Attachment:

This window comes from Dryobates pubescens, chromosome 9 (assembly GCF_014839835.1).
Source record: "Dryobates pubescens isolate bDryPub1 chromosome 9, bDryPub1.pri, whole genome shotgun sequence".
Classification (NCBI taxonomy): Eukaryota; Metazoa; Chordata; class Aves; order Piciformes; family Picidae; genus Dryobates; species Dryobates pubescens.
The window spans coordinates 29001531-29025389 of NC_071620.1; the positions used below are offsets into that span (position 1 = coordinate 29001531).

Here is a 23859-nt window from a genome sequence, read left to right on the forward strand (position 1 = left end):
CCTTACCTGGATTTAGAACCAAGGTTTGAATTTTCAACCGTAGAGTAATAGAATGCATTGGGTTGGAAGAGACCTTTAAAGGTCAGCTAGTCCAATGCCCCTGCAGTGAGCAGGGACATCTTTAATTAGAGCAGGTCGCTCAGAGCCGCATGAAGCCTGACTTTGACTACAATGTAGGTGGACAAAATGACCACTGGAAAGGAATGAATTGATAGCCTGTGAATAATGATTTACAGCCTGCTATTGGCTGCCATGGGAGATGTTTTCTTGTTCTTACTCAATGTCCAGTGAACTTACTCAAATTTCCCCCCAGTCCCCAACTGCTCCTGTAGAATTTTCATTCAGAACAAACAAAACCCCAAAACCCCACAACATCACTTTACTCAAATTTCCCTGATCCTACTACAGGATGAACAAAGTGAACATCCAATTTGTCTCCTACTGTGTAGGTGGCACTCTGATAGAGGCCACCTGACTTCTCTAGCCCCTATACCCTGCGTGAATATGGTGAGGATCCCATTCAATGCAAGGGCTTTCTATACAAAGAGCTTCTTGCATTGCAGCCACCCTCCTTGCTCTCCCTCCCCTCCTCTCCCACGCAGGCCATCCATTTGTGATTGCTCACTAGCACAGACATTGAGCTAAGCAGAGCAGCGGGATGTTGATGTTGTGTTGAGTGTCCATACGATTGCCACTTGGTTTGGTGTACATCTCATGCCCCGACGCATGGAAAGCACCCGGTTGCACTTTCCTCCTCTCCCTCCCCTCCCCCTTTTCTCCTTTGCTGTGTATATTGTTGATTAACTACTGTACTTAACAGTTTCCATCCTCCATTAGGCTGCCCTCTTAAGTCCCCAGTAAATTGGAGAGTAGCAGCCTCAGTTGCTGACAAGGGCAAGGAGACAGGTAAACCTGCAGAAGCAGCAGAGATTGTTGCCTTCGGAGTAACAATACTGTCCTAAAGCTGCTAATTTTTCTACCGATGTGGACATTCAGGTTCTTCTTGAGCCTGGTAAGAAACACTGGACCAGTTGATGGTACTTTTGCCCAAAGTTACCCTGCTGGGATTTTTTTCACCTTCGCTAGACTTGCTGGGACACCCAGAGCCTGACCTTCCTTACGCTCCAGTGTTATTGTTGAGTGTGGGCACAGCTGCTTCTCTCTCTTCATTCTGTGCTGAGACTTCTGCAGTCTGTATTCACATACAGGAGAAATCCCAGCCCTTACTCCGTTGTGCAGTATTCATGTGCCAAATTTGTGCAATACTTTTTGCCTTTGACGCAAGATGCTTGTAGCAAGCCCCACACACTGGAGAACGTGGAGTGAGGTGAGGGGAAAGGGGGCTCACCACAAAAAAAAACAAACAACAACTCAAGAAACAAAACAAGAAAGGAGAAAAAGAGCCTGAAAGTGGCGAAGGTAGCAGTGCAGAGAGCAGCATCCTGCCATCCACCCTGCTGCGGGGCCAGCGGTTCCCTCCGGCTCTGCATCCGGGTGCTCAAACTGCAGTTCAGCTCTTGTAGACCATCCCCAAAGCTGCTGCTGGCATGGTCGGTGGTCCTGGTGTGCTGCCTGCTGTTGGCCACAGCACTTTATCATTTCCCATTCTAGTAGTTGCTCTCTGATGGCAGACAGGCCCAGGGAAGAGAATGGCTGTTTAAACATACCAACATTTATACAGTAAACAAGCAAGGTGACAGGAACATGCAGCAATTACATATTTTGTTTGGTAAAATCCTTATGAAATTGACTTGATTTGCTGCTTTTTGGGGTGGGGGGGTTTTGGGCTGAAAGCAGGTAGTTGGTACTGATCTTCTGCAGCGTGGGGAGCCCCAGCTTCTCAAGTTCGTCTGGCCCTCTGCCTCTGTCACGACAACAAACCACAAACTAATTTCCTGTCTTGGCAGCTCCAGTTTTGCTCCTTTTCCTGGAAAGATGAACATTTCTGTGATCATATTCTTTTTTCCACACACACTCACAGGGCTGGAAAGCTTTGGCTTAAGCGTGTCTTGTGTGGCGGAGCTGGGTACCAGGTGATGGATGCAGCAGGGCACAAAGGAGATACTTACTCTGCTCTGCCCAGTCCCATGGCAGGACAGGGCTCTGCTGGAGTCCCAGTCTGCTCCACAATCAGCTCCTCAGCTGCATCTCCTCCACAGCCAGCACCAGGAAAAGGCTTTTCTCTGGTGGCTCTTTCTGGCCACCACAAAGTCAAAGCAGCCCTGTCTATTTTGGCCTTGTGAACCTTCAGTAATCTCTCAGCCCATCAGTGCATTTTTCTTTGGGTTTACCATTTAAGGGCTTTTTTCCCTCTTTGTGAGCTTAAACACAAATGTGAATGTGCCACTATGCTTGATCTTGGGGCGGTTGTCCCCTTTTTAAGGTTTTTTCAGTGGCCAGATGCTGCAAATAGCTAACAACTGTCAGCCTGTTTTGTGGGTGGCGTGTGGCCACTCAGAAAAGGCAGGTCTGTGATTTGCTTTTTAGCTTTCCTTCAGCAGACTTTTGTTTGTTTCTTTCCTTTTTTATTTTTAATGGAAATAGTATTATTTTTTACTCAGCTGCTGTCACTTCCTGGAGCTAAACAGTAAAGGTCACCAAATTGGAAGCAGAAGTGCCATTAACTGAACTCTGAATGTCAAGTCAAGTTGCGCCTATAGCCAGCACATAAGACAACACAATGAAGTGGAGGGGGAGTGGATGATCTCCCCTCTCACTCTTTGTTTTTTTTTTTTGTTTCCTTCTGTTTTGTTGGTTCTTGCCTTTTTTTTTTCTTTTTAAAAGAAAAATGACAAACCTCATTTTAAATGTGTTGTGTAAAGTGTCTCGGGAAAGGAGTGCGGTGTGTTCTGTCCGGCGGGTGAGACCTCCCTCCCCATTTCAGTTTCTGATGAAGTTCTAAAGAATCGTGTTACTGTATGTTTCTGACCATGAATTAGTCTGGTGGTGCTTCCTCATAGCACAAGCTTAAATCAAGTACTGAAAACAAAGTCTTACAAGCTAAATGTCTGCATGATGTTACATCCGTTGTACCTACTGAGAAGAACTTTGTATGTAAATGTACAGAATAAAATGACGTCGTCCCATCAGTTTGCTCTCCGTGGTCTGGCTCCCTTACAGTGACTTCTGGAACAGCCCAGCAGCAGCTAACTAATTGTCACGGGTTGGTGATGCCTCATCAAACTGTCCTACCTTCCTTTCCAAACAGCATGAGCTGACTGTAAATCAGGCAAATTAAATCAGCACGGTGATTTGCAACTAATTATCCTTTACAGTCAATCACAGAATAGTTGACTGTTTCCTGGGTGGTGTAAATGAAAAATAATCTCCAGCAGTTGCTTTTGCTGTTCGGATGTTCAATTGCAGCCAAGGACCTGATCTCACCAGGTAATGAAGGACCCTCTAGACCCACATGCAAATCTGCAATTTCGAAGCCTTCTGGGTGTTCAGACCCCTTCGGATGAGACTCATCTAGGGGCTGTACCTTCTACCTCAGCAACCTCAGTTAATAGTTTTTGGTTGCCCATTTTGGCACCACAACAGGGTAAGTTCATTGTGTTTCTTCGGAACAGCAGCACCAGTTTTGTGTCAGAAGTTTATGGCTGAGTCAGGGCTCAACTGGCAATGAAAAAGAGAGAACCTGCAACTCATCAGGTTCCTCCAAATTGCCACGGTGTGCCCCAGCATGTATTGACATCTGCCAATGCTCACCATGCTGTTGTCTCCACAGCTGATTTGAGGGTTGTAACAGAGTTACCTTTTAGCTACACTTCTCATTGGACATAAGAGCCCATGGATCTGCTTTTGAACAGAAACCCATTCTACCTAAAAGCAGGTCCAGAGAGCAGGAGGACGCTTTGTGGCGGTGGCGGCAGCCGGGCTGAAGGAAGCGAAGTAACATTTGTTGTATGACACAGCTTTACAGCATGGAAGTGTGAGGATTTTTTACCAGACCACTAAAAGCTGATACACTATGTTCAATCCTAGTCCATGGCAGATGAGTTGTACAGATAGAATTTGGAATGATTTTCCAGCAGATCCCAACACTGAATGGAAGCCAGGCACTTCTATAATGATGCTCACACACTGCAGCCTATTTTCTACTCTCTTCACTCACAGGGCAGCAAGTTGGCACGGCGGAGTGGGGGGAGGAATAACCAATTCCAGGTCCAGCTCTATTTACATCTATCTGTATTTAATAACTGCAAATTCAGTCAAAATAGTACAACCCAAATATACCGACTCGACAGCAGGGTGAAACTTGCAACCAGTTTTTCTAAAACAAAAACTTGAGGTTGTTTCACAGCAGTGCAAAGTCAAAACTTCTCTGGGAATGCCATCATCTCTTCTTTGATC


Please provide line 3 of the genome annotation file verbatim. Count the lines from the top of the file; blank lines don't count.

Classification (NCBI taxonomy): Eukaryota; Metazoa; Chordata; class Aves; order Piciformes; family Picidae; genus Dryobates; species Dryobates pubescens.